The evidence produced to the Committee shows that there were two separate administrative investigations that ensued after complaints were filed—one internal investigation and one conducted by the Title IX Office for the university. The evidence also showed that Mr. Woolstenhulme resigned before either investigation could conclude and, for the internal investigation, a resignation triggers dismissal of the investigation. Consequently, although the internal investigation was never formally completed with a final report and findings, it has been officially closed.

    GRAMA indicates that records for a closed investigation no longer fall under Subsection 305(10). The language in that subsection states that records are protected if their disclosure would “reasonably interfere” with the investigation or proceedings. But here, the internal investigation had ceased and, therefore, could no longer be interfered with. As a result, the records, as they relate to the internal investigation, are not protected by Subsection 305(10).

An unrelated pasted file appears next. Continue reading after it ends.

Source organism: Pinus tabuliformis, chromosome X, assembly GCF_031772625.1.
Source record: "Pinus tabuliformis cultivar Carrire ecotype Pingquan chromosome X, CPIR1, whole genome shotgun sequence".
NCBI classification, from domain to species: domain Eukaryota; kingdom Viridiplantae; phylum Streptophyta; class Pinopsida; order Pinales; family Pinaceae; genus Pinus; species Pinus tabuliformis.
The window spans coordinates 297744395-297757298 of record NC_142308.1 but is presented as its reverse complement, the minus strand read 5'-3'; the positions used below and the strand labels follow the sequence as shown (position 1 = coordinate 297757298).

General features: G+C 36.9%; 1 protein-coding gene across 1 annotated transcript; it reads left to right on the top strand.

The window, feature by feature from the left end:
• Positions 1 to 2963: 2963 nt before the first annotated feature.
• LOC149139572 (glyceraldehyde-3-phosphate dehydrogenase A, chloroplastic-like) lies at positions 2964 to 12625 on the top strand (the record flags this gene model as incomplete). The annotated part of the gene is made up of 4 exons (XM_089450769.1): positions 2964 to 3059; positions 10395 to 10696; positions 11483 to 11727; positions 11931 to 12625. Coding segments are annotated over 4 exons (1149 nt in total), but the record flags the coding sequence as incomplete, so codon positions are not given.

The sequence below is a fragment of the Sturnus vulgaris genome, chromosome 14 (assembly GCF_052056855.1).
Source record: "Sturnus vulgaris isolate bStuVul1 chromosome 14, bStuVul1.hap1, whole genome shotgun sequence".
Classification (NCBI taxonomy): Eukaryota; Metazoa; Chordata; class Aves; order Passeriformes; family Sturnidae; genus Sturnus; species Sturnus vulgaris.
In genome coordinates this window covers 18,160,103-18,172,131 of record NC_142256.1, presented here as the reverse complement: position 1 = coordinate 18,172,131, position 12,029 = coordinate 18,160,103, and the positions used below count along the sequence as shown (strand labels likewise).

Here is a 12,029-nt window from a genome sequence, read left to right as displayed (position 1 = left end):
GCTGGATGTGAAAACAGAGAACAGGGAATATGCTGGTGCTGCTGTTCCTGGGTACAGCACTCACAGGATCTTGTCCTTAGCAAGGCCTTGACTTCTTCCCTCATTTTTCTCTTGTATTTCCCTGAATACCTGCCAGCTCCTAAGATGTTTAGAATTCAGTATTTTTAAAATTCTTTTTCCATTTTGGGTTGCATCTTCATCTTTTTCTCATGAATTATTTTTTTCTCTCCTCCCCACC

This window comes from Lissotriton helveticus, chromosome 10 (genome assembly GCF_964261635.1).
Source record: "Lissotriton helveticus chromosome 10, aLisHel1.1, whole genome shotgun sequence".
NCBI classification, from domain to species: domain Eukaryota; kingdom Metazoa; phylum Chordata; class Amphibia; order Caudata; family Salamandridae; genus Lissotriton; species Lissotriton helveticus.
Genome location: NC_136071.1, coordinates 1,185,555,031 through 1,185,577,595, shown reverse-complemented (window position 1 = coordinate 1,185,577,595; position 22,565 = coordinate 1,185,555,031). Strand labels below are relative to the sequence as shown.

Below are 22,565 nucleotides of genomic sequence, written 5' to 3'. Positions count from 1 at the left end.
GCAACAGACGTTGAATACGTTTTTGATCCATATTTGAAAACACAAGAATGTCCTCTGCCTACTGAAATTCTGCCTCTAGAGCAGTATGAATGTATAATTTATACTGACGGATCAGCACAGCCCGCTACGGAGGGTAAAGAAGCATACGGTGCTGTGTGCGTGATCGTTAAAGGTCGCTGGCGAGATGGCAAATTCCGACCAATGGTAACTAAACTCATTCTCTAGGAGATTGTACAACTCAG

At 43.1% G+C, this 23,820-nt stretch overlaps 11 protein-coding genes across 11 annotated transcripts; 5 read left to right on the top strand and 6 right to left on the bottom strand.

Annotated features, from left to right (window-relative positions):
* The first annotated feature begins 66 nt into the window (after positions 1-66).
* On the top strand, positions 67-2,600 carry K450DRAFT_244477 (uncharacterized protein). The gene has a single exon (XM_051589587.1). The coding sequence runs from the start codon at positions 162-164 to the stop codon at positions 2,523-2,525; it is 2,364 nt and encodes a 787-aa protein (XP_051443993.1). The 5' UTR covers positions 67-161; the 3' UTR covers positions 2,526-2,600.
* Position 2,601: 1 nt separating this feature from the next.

As for the Title IX investigation, the Respondent testified that it wasn’t aware of the status of that investigation. Although this is a separate investigation, we are not in a position to speculate as to the effect releasing the records would have on the Title IX investigation. In any case that comes before us, the respondent has the burden to prove that restricting access to the records is both lawful and appropriate. See Schroeder, 2015 UT 77, ¶27 (citing Deseret News Publ’g Co. v. Salt Lake County, 2008 UT 26) (“[t]he government has the burden to establish that a document falls into one of these nonpublic categories”). As the Respondent has made no showing that releasing the records would reasonably interfere with the Title IX investigation or its proceedings, we find that Subsection 305(10) does not shield the records from disclosure. 

With that said, the Respondent did raise the issue at the hearing that the records constituted drafts that were preliminary to a final report. Under 63G-2-305(22), drafts are protected records. But even conceding that the records were drafts, we find that disclosure is still warranted under a weighing analysis.